Move on we both did, finally, and eventually when all the dust settled I met this guy I’ll call Lenny. We hit it off pretty much right away and even though we lived about an hour apart, saw each other nearly every weekend and quite a bit during the week. I got along well with his family, and he with mine. He proposed after we were together for only nine months, and I accepted. Things were chugging along great. Wedding plans were falling into place perfectly; my dress was ordered, the church was booked, the reception venue arranged, bridesmaids fitted for their gowns, our wedding bands were purchased…

…then he lost his job. And the people who rented property from him moved with almost no notice. His parents, who lived with him, started pressuring him and making him feel guilty that he’d be moving out with his wife and they’d be all alone. (His parents were perfectly capable of being on their own; his mother still worked full-time.) Things he promised me about our life together, important things – suddenly he’d change his mind 24 hours later and there’d be no further discussion on it. His siblings started sticking their oars in, and practically accusing me of breaking up the family and throwing their parents into the street (yet I noticed how none of the siblings offered to help with the parents’ bills, rent, etc.; it was all to be on us.)

Something in all this seemed Not Right to me. I felt like I was getting buried, not married, and this shouldn’t how a joyful bride feels. I wasn’t eating, I wasn’t sleeping. As far back as February my own mother asked me, when I was ranting about such and such situation, “Is this something you’re willing to live with for the next 30 years?”. That was the first time I really caught myself and thought about it. As her words turned over in my mind, heavy as lead, I was forced to look at her and say, “I don’t know”. We were seven months from the wedding then.

It snowballed. Stupid things – refusal to come to my nephew’s birthday party. Blowing me off to drink and watch sports with his brothers at the bar instead. Shutting down completely when I tried to get him to see that the financial situation as it stood was not sustainable and we needed to do X, Y, and Z so that we wouldn’t go bankrupt right after we signed the marriage contract. He would agree to a plan and then again change his mind almost instantaneously.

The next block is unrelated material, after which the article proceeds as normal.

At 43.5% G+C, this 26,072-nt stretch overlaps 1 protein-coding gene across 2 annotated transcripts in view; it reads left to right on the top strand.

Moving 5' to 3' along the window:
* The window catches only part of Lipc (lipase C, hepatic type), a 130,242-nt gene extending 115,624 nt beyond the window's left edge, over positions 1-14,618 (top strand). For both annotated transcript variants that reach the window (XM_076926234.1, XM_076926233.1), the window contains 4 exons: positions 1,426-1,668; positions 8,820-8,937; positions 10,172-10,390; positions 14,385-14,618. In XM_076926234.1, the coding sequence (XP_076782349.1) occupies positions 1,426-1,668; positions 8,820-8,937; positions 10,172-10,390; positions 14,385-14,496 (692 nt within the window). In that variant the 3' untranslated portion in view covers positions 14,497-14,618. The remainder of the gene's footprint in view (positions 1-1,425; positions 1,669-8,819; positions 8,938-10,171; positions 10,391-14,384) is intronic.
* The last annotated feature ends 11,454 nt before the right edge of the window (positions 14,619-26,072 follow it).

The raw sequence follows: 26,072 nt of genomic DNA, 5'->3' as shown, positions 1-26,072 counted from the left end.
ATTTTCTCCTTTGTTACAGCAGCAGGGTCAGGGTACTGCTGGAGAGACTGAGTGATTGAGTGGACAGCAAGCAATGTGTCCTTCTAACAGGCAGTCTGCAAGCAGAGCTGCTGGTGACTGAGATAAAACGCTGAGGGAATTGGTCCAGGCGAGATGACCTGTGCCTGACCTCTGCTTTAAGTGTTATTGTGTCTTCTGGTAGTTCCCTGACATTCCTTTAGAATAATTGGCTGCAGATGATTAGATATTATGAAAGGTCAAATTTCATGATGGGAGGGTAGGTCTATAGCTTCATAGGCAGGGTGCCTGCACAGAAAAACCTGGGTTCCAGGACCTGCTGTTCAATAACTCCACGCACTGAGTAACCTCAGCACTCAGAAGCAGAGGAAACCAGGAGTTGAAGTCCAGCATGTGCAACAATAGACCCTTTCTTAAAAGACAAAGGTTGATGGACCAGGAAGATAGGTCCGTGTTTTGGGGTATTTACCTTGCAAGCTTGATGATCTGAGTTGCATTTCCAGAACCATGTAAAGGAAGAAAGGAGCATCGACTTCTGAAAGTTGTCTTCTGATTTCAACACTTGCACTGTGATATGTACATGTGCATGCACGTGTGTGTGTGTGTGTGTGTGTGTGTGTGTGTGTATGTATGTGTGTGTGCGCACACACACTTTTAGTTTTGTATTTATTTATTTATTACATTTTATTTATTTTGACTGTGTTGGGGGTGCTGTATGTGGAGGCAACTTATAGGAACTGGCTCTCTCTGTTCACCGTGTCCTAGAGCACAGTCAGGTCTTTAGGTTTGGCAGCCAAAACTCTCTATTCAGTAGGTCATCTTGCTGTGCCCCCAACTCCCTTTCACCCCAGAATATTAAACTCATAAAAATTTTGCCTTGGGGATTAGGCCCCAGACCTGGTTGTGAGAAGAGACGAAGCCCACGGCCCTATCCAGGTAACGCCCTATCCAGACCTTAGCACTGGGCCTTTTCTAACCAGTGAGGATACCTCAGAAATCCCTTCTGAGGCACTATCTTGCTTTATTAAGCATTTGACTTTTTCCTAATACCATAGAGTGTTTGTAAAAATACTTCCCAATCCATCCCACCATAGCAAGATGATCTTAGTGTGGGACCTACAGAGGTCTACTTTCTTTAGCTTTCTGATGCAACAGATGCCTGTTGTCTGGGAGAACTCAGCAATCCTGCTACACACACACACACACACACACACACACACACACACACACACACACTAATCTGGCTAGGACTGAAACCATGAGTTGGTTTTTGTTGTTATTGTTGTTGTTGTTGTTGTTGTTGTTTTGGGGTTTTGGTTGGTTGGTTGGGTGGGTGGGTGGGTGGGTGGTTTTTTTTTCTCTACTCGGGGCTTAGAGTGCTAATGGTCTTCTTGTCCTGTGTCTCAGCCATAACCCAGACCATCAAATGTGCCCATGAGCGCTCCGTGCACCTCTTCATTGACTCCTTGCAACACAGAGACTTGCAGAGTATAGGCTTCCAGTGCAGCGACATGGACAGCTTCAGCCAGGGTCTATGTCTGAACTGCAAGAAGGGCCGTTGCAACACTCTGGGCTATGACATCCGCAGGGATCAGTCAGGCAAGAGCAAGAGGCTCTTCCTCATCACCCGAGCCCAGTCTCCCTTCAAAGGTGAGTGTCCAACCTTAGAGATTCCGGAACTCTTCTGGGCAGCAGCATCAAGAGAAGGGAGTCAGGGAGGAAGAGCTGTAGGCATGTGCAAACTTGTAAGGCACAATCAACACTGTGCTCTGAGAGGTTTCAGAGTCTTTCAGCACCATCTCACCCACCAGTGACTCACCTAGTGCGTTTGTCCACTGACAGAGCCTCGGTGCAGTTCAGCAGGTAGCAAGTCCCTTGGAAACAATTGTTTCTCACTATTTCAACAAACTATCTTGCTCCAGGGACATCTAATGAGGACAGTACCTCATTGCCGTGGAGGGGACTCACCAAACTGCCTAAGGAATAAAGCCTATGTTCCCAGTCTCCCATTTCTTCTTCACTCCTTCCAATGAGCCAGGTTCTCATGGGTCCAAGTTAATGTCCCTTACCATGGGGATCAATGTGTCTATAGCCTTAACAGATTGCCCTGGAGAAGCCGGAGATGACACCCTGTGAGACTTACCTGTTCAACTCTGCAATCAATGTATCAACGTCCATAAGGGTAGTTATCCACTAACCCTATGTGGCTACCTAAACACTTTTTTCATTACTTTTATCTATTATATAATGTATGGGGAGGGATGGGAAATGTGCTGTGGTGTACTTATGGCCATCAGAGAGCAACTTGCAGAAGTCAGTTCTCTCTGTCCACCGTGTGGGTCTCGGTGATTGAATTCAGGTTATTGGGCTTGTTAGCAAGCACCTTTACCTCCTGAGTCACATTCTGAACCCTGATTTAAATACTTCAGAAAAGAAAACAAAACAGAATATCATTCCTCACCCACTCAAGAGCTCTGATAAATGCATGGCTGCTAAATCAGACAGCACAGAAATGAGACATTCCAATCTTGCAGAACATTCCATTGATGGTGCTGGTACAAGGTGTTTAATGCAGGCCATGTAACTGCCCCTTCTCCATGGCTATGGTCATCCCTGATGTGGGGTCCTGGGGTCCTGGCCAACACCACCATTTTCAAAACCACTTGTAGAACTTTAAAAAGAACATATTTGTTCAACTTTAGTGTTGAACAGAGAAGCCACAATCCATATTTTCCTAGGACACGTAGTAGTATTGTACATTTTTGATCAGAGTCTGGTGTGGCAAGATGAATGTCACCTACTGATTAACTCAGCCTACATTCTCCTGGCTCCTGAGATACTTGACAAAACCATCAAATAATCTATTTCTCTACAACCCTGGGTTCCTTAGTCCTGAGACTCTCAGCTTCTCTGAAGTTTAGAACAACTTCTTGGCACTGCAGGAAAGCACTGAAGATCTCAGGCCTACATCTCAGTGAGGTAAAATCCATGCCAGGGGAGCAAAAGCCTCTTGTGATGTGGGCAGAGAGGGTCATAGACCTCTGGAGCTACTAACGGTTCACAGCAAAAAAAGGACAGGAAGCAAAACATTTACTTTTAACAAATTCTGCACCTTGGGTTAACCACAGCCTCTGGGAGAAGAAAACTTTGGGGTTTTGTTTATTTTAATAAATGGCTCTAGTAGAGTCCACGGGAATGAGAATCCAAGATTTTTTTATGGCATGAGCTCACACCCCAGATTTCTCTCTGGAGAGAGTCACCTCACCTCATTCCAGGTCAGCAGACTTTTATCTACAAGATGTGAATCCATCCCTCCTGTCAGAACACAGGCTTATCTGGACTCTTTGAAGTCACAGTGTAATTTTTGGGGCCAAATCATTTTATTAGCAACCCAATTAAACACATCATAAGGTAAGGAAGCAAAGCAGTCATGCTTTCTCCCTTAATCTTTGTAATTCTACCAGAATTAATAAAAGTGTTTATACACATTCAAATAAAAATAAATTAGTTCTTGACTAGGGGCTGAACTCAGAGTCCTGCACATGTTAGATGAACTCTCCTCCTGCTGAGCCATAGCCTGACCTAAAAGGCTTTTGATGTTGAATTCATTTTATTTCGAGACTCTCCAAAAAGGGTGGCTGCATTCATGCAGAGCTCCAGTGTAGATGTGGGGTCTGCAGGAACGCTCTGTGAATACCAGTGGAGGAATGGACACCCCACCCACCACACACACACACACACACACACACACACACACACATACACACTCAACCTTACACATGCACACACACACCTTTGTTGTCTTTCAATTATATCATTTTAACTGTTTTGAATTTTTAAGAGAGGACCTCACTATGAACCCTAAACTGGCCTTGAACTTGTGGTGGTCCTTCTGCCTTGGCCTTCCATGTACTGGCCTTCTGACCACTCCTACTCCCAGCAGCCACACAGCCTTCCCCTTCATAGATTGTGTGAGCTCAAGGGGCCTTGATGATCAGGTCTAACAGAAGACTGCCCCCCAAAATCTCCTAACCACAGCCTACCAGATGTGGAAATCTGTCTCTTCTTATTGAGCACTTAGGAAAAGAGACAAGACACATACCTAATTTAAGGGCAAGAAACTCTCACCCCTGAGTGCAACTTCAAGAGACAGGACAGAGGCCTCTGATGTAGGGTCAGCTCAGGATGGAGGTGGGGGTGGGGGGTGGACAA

The final straw was the argument over the budget. As it was, with both of us working picking up the tab for his parents and the property was not going to work and there was no way in hell I was going to move in with my in-laws. Not when they were capable of looking after themselves and we newlyweds. It would have been different had one or both of them been ill and incapacitated, but that was not the case. The day before we’d had a plan to sell property, help them find an apartment, get ourselves one with cheaper rent, etc. Then, again, I was accused of insulting them, throwing them out to die, oh, and we won’t think of selling for at least ten years or so. I don’t lose my temper often, but I did that night. A broken mirror, a broken pair of spectacles, and 125 miles added onto my car. A complaint that his parents were worried sick and frightened that I had driven out there in the middle of the night, but he’s my fiancée – shouldn’t I be able to see him whenever I want? I’m 30, not 13, thanks. (For what it’s worth, I’m five feet tall and  110lbs. A friend once described me as the “least threatening person he’d ever met”.)

That sealed it, I think. I am an adult. I needed to be treated like an adult, in an environment of adults. I was not going to live with my in-laws any more than I would expect Lenny to be happy about living with my parents. I wasn’t going to be lied to, or be expected to obey his parents or siblings because that’s what the women do. I’d lost nearly 10lbs and couldn’t remember that last good night’s sleep I’d had. On the drive home from his house I had my last good cry over him. I hadn’t broken the engagement, not yet, but it was pretty inevitable. That was a Thursday night, Palm Sunday weekend. Friday morning, the ring came off. I adopted a kitten, instead. Looking back, good trade.

Friday, a friend slept over and we cold-bloodedly analyzed my choices from every angle. I think it was most telling when she said that if I did go through with this, she couldn’t stand by my side and be my Maid of Honor. I appreciated this honesty. I went to work and spoke with a few of my coworkers whom I’d known for a long time and trusted almost as if they were family.

Sunday, I went to his house and told him that it was clear we had different expectations on what a marriage should look like, and I wanted out. The worse part, I think, is that he didn’t even fight for me. Not an, “I’m sorry, let’s try to work this out,” or “We can put the wedding on hold and get through this,” but just let me walk away. Five months before we were to be wed, I was instead putting his stuff into a box to be mailed back, including the three rings, single yet again.

End of Part I